If your grass has grown extremely long, you might be wondering how best to cut it, without damaging your lawn.
In this guide, we’ve explained the best ways to cut an overgrown lawn, and make your grass neat and tidy again.
How to cut long grass
Below, we’ve explained how to cut long grass, even if it’s extremely overgrown.
Step 1: take off the top third of the grass
Before getting out your lawn mower, the first thing you want to do is take off the top layer of overgrowth.
While you can just begin with your mower, it may struggle to deal with such a large amount of grass. Cutting extremely long grass without taking off the overgrowth will be a long, slow, painful process – and doing this may also damage your lawn.
There are a few different tools you can use to take off the overgrowth:
- A strimmer
- A scythe or sickle
- Shears (if you have a smaller lawn)
- A lawn mower (if your lawn is not extremely long)
When mowing, there is a rule of thirds that we follow – never take off more than a third of the height of your grass, to prevent damaging it, or stressing it out too much.
Therefore, with your strimmer, scythe, mower, or shears, you should cut off up to a third of the height of your lawn. If using a mower, put its cutting height on the highest setting, assuming that doing so would let you take off a suitably small amount.
For long grass, a strimmer is the best choice out of these four tools, as it helps to reduce the amount of effort it takes to cut the grass. Scythes and shears are more environmentally friendly, but they are also less precise, making it more difficult to prevent cutting your grass too short at this stage.
To cut grass using shears, hold them parallel to the ground, and cut the grass horizontally. If your wrists get sore, take a break, and come back to it later.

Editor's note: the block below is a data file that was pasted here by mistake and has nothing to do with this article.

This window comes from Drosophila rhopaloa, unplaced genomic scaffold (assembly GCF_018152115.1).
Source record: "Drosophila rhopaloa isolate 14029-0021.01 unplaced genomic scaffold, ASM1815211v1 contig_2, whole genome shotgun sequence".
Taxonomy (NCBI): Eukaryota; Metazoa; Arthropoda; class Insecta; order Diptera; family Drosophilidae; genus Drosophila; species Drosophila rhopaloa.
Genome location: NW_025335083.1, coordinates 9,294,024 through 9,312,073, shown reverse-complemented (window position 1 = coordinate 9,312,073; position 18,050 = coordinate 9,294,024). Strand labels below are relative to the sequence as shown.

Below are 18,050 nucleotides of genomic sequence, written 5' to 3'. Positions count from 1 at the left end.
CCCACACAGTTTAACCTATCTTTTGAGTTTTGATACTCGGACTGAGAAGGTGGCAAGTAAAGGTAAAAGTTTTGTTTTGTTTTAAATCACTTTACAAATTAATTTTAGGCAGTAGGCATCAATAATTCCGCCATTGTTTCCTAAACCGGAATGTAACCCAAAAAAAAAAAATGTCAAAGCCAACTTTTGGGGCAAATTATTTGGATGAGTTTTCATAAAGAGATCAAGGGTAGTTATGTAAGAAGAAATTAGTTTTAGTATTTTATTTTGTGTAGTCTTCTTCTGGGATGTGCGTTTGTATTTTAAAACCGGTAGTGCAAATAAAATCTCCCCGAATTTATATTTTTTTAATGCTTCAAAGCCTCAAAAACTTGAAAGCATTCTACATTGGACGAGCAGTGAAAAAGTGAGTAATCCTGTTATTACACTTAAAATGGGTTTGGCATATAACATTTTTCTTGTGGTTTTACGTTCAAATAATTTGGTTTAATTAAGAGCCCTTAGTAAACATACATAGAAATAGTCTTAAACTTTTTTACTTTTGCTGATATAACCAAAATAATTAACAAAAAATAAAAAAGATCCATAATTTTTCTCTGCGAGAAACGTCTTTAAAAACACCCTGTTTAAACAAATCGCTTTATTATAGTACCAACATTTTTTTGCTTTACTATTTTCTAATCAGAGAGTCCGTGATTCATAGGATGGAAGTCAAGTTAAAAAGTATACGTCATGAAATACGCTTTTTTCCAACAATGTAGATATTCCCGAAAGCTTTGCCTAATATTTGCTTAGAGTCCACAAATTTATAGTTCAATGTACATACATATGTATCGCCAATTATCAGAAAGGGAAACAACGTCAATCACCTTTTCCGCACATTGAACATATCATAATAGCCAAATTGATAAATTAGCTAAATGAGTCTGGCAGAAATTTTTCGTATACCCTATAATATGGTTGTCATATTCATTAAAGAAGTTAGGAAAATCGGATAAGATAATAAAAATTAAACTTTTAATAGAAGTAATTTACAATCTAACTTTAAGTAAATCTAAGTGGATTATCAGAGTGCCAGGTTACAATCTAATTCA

To cut grass using a scythe, you want to stand up, hold the scythe to your dominant side, and start with it positioned a bit behind you, and to your right (if you’re right handed). Then, with the scythe parallel to the ground, sweep it forward, across and in front of your body, and along the ground.
We recommend avoiding scythes if at all possible. They make it very difficult to avoid cutting the grass too short, because they’re designed to be used touching the ground. Keeping the blade off the ground while moving the scythe in a sweeping motion is very challenging to do.
If your lawn is too tall for a strimmer or a lawn mower, you could consider using a sickle, which is sort of like a handheld scythe. However, cutting the grass this way will be a very labour-intensive process.
Step 2: rake up the grass you’ve cut
Since your grass is long, you’re going to be generating quite a lot of clippings.
It’s important to rake them off your lawn, to prevent leaving too many grass clippings in place. If you leave them all, they might not decompose quickly enough, meaning moisture, air and light will be blocked from the roots of your lawn.
The other reason to do this now is because you want to wait a few days before you begin mowing again. This helps to reduce the likelihood of stressing out your lawn, by taking too much off, too quickly.
Step 3: mow the lawn on a high setting
A few days after taking the first third off your grass, you can get out your lawn mower and begin mowing.
The best type of mower for cutting long grass is a rotary mower. This is mostly because it can be quite tough to cut tall grass, due to the amount of foliage you need to walk through. In particular, having a self-propelled petrol mower can be very helpful.